Warren Buffett Style

The Warren Buffett style of investment is one that is ultimately about using custom-tailored and bespoke stock-picking methods. The style is largely related to buying stocks at a discount when they are undervalued to their true actual value. One of the easiest examples for many investors to be able to comprehend this theory is by looking back at the 2008 financial crisis in America, where many stocks and real estate opportunities arose when they went below their true value. This is why they were bought up, and there has been a very large market rise ever since.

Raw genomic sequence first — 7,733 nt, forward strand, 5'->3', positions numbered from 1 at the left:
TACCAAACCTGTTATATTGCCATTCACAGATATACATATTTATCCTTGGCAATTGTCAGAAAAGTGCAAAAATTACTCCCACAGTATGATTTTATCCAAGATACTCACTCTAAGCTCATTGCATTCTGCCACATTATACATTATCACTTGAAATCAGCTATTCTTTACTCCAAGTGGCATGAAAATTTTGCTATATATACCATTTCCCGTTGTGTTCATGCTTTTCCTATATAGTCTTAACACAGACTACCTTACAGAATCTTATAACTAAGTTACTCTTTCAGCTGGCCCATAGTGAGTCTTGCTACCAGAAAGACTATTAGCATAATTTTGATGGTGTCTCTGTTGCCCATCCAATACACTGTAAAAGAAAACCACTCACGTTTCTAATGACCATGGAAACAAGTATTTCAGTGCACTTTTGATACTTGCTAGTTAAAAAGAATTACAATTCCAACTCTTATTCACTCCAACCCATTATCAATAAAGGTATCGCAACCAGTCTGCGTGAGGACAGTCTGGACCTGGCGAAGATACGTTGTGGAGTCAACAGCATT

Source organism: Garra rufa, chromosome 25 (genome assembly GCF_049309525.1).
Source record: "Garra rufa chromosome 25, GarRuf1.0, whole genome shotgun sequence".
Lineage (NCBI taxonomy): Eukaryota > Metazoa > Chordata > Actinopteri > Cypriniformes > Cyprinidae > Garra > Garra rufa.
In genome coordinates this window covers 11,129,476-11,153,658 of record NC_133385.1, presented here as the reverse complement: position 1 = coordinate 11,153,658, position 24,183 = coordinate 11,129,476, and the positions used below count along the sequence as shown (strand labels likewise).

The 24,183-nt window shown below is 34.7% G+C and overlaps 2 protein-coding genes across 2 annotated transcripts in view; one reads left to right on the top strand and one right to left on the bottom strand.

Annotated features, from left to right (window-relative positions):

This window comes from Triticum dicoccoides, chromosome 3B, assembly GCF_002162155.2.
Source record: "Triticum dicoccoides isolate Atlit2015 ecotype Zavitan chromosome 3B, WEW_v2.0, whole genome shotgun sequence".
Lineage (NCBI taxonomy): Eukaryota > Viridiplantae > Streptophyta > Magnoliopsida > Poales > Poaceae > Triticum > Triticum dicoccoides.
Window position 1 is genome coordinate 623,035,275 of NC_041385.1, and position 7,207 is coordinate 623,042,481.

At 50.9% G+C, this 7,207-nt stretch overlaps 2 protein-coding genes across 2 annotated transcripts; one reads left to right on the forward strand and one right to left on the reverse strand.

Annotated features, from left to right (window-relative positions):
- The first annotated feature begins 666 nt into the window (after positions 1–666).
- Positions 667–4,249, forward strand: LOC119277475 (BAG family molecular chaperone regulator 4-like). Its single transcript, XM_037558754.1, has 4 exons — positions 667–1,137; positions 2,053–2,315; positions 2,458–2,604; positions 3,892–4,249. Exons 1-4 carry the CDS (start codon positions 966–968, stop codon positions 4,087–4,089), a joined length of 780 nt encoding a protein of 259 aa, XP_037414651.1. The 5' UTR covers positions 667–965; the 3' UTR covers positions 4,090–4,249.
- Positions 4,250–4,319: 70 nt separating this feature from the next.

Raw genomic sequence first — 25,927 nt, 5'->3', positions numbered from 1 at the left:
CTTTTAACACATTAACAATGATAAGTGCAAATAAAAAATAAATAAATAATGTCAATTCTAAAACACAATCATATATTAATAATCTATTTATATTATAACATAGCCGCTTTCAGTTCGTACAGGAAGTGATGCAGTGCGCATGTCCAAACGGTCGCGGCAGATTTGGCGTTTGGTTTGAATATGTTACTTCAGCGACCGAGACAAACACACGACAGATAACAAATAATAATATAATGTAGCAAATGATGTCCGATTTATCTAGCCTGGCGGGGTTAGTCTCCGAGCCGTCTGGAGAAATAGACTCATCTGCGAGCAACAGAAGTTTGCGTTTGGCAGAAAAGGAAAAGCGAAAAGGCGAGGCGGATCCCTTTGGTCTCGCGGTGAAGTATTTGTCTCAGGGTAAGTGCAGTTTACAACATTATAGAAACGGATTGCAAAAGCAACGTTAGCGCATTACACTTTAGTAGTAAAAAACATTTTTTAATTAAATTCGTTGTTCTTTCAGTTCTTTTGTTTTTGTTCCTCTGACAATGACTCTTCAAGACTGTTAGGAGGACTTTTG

Essentially, the technical side of his investing involves choosing stocks which he is comfortable and familiar with, first of all; He must know the company in order to invest and understand the business model as well. Some of the stocks which he chose last year include Delta Airlines, Bank of America, Apple, and other familiar companies’ products which we as Americans all use on a daily basis. What specifically about the details of investing that are unique to Warren and Berkshire Hathaway (and all other large investors) is that they buy when the prices extraordinarily low. The way he puts it is that everything is on sale, and the time to buy is when things are cheap and not when they are expensive. The other style of his investment includes understanding the business model. So in the case of the American Express company, of which Berkshire Hathaway bought 17% of the company last year, Warren knows that they have a stable business model which is based on fixed percentage rates of return from loaning relatively small amounts of money to a large number of people.

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